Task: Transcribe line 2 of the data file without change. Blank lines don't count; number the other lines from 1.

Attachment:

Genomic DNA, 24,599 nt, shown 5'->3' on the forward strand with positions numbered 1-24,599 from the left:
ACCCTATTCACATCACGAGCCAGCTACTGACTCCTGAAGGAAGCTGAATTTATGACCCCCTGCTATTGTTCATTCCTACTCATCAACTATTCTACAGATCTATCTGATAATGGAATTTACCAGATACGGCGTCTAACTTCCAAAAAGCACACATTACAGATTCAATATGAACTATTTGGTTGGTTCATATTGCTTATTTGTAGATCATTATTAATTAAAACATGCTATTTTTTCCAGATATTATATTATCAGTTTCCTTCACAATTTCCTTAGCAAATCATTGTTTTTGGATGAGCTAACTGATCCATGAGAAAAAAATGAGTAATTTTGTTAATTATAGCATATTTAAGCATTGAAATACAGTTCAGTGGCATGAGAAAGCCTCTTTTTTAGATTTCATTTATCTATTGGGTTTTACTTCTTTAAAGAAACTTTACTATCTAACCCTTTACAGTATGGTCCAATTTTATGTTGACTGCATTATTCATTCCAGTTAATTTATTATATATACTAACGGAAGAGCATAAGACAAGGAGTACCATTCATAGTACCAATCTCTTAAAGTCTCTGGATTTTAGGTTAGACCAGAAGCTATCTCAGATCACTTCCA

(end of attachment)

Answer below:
ACCCTATTCACATCACGAGCCAGCTACTGACTCCTGAAGGAAGCTGAATTTATGACCCCCTGCTATTGTTCATTCCTACTCATCAACTATTCTACAGATCTATCTGATAATGGAATTTACCAGATACGGCGTCTAACTTCCAAAAAGCACACATTACAGATTCAATATGAACTATTTGGTTGGTTCATATTGCTTATTTGTAGATCATTATTAATTAAAACATGCTATTTTTTCCAGATATTATATTATCAGTTTCCTTCACAATTTCCTTAGCAAATCATTGTTTTTGGATGAGCTAACTGATCCATGAGAAAAAAATGAGTAATTTTGTTAATTATAGCATATTTAAGCATTGAAATACAGTTCAGTGGCATGAGAAAGCCTCTTTTTTAGATTTCATTTATCTATTGGGTTTTACTTCTTTAAAGAAACTTTACTATCTAACCCTTTACAGTATGGTCCAATTTTATGTTGACTGCATTATTCATTCCAGTTAATTTATTATATATACTAACGGAAGAGCATAAGACAAGGAGTACCATTCATAGTACCAATCTCTTAAAGTCTCTGGATTTTAGGTTAGACCAGAAGCTATCTCAGATCACTTCCA